Christmas Trivia

December 2022

Let's Play Christmas Trivia!

Christmas traditions and practices have a long history, going back to at least the time of the ancient Egyptians. Of course, that far back in history, Christmas was about a winter solstice celebration. From pagan origins to religious aspects, some of these factoids you probably weren't aware of.

The tradition of a Christmas tree actually goes all the way back to the ancient Egyptians and Romans. During the winter solstice they decorated their dwellings using evergreens to signify that spring would return.

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Turns out the classic Christmas song, "Jingle Bells, was originally written for another holiday. A gent by the name of James Lord Pierpont wrote a song called "One Horse Open Sleigh" for his church's Thanksgiving concert.

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Ok, so this one I definitely didn't get right. What is the most recorded Christmas song? I would have guessed "White Christmas." But nope, it is "Silent Night."

The term Xmas actually dates back to the 1500s! I always believed it is used as a secular term for Christmas. However, the letter "X" is the Greek first letter of Christ. Thus, it served as a symbolic term for the religious holiday. In 1551, Christmas as commonly called "Xtemmas, which later was shortened to "Xmas." Who knew that one?

Mistletoe, the ancient symbol of fertility, often is part of one's holiday decorations. Nothing like a warm winter kiss by a love one, right? Well, if you knew the origins of the name, maybe you would be considering a different name. Apparently, mistle thrush birds eat the plant's berries helping new plants germinate from their "droppings." With that bit of science background, the Germanic word for mistletoe means "dung on a twig." Not sure I can ever look at mistletoe the same anymore!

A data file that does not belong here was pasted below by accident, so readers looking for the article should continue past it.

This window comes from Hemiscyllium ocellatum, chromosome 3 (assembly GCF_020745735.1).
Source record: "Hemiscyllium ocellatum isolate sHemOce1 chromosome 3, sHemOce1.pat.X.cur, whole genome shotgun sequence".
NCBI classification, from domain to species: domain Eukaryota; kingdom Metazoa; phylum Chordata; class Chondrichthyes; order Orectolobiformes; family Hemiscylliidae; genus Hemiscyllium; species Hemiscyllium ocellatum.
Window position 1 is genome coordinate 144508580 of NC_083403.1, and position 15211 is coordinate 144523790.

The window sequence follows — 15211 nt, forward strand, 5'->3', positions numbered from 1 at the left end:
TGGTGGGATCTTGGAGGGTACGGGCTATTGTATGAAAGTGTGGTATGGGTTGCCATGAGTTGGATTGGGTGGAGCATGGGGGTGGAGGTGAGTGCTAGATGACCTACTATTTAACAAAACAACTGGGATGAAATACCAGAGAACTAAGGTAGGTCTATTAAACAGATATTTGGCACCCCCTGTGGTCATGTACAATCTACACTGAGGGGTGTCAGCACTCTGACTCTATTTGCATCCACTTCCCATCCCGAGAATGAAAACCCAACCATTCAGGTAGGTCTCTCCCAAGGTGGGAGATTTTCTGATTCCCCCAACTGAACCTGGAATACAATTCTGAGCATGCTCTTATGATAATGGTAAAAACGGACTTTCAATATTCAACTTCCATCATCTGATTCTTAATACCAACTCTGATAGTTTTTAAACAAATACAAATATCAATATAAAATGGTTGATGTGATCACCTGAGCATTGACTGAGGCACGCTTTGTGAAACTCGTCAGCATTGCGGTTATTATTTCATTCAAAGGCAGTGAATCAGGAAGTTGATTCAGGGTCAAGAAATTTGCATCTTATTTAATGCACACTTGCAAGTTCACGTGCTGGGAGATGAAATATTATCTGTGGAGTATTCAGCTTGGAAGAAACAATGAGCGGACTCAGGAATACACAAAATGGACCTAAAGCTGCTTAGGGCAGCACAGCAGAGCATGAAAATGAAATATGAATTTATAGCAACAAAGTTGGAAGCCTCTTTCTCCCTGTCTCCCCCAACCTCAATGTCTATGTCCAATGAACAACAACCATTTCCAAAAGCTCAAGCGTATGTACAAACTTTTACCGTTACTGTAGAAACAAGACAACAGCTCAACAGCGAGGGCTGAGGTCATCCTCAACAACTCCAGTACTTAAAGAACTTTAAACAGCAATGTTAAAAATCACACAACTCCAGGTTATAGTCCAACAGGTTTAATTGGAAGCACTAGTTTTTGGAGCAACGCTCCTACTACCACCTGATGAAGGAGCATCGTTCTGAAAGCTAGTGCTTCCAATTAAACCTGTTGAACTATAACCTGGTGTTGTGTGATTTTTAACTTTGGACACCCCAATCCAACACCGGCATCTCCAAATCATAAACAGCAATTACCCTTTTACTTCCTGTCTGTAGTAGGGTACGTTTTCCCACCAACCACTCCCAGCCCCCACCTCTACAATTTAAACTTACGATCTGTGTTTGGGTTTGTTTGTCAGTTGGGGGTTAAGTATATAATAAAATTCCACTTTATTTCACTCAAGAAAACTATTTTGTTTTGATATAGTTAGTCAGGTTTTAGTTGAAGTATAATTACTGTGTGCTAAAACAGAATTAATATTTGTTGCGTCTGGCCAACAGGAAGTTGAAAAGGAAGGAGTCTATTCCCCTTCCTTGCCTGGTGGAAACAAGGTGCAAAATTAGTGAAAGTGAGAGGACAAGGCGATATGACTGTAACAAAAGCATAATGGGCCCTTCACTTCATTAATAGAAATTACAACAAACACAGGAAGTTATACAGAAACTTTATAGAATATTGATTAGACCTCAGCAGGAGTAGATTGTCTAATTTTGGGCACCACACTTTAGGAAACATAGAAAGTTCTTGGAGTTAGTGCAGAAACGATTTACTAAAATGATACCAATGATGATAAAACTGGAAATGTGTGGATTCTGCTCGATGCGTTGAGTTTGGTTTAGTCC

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Apparently, we can thank Prince Albert for the Christmas tree tradition. Prince Albert of Germany secured a tree for his wife, Queen Victoria of England around 1848. An illustration of the family next to the tree was published in a London newspaper. In modern times, this was equivalent to going "viral" on social media.

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Say it isn't so! But yes, celebrating Christmas use to be illegal in some colonies in this country! From 1659 to 1681, anyone being "merry" during the traditional Christmas holidays could face a fine. Christmas wasn't proclaimed a US holiday for another century. Indeed, the Grinch's attitude toward Christmas was quite real, even before he existed!

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Although some version of eggnog had been around since the 13th century, when was the first American version eggnog created? The story goes that the early American settlers created the first batch of the holiday treat. When milk and eggs were available, they were the important ingredients in any appropriate eggnog. However, apparently it didn't always have the creamy base we now come to appreciate. But it did have rum as that was readily available and cheap from the Caribbean!

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What is the gift that held a lifesaving secret? None other than playing cards! During World War II, the US Playing Card Company, in cooperation with US and British intelligence agencies, created a special deck of cards for soldiers. Distributed widely, they helped Allied prisoners escape German POW camps. When wet, the cards peeled apart revealing maps of escape routes. WOW, who knew?

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So, was there a real Santa Claus? Should we even question it? Well, the answer is yes, the Christian bishop Saint Nicholas was the inspiration for jolly old St Nick. He was a gift-giving man who lived in Turkey and devoted his life to helping the poor.